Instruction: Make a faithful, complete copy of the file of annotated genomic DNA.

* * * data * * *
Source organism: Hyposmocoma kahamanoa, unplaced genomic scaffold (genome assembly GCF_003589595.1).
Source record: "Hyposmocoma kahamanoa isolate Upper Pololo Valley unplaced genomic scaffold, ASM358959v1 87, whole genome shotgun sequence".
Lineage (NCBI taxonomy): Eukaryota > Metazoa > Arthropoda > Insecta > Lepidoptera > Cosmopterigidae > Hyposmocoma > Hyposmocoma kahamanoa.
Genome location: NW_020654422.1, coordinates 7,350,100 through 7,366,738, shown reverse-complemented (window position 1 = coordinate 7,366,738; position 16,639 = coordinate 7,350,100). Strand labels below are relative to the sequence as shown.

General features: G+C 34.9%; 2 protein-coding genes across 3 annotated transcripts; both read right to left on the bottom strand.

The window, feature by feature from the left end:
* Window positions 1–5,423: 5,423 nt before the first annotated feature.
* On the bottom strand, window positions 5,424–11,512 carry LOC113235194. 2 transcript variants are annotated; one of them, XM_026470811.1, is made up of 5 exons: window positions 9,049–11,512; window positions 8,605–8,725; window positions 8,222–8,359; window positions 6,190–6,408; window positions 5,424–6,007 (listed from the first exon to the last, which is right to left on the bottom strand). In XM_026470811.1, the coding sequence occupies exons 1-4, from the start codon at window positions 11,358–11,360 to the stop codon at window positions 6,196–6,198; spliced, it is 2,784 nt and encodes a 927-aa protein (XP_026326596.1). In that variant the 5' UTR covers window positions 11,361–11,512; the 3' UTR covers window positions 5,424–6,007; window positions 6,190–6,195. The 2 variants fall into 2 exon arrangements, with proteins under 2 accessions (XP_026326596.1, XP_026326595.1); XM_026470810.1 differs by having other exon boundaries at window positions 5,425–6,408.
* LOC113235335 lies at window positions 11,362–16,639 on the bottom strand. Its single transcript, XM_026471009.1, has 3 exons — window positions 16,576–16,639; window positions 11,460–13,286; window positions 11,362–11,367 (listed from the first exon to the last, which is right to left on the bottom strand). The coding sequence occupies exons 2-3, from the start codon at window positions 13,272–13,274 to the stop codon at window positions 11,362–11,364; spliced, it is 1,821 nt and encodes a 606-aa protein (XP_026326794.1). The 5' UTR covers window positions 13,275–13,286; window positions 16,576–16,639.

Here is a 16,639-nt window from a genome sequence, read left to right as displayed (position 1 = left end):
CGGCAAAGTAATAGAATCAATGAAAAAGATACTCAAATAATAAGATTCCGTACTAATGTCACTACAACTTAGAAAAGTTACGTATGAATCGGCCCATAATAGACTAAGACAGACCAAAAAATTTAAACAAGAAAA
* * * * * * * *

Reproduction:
Source organism: Hyposmocoma kahamanoa, unplaced genomic scaffold (genome assembly GCF_003589595.1).
Source record: "Hyposmocoma kahamanoa isolate Upper Pololo Valley unplaced genomic scaffold, ASM358959v1 87, whole genome shotgun sequence".
Lineage (NCBI taxonomy): Eukaryota > Metazoa > Arthropoda > Insecta > Lepidoptera > Cosmopterigidae > Hyposmocoma > Hyposmocoma kahamanoa.
Genome location: NW_020654422.1, coordinates 7,350,100 through 7,366,738, shown reverse-complemented (window position 1 = coordinate 7,366,738; position 16,639 = coordinate 7,350,100). Strand labels below are relative to the sequence as shown.

General features: G+C 34.9%; 2 protein-coding genes across 3 annotated transcripts; both read right to left on the bottom strand.

The window, feature by feature from the left end:
* Window positions 1–5,423: 5,423 nt before the first annotated feature.
* On the bottom strand, window positions 5,424–11,512 carry LOC113235194. 2 transcript variants are annotated; one of them, XM_026470811.1, is made up of 5 exons: window positions 9,049–11,512; window positions 8,605–8,725; window positions 8,222–8,359; window positions 6,190–6,408; window positions 5,424–6,007 (listed from the first exon to the last, which is right to left on the bottom strand). In XM_026470811.1, the coding sequence occupies exons 1-4, from the start codon at window positions 11,358–11,360 to the stop codon at window positions 6,196–6,198; spliced, it is 2,784 nt and encodes a 927-aa protein (XP_026326596.1). In that variant the 5' UTR covers window positions 11,361–11,512; the 3' UTR covers window positions 5,424–6,007; window positions 6,190–6,195. The 2 variants fall into 2 exon arrangements, with proteins under 2 accessions (XP_026326596.1, XP_026326595.1); XM_026470810.1 differs by having other exon boundaries at window positions 5,425–6,408.
* LOC113235335 lies at window positions 11,362–16,639 on the bottom strand. Its single transcript, XM_026471009.1, has 3 exons — window positions 16,576–16,639; window positions 11,460–13,286; window positions 11,362–11,367 (listed from the first exon to the last, which is right to left on the bottom strand). The coding sequence occupies exons 2-3, from the start codon at window positions 13,272–13,274 to the stop codon at window positions 11,362–11,364; spliced, it is 1,821 nt and encodes a 606-aa protein (XP_026326794.1). The 5' UTR covers window positions 13,275–13,286; window positions 16,576–16,639.

Here is a 16,639-nt window from a genome sequence, read left to right as displayed (position 1 = left end):
CGGCAAAGTAATAGAATCAATGAAAAAGATACTCAAATAATAAGATTCCGTACTAATGTCACTACAACTTAGAAAAGTTACGTATGAATCGGCCCATAATAGACTAAGACAGACCAAAAAATTTAAACAAGAAAA